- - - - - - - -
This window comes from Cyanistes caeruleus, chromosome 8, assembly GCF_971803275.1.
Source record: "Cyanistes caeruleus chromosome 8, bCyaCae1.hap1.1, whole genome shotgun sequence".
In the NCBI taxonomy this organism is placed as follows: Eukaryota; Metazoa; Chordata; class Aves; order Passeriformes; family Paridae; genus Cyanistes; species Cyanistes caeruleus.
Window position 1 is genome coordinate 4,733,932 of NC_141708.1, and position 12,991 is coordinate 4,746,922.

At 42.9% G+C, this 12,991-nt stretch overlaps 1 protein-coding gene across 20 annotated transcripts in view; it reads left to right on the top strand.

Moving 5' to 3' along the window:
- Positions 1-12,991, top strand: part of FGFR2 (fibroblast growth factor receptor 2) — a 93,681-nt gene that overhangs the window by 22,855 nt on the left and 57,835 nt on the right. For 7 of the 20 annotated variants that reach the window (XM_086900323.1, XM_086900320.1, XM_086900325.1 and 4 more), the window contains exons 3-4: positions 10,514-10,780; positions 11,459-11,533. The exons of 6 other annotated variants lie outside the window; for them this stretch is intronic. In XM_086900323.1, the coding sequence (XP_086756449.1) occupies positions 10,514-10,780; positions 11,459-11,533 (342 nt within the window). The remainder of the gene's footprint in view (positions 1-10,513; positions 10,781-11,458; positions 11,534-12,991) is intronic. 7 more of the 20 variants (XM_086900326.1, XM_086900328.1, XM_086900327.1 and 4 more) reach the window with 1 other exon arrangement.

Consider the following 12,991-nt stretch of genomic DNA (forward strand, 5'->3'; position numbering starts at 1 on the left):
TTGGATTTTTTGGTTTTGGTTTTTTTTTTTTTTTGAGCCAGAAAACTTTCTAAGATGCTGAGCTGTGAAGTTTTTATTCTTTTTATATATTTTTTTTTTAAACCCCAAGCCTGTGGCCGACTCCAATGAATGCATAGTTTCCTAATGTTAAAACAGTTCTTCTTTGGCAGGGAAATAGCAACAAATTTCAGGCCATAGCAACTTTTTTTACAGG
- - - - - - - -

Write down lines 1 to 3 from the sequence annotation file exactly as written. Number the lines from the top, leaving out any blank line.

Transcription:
This window comes from Cyanistes caeruleus, chromosome 8, assembly GCF_971803275.1.
Source record: "Cyanistes caeruleus chromosome 8, bCyaCae1.hap1.1, whole genome shotgun sequence".
In the NCBI taxonomy this organism is placed as follows: Eukaryota; Metazoa; Chordata; class Aves; order Passeriformes; family Paridae; genus Cyanistes; species Cyanistes caeruleus.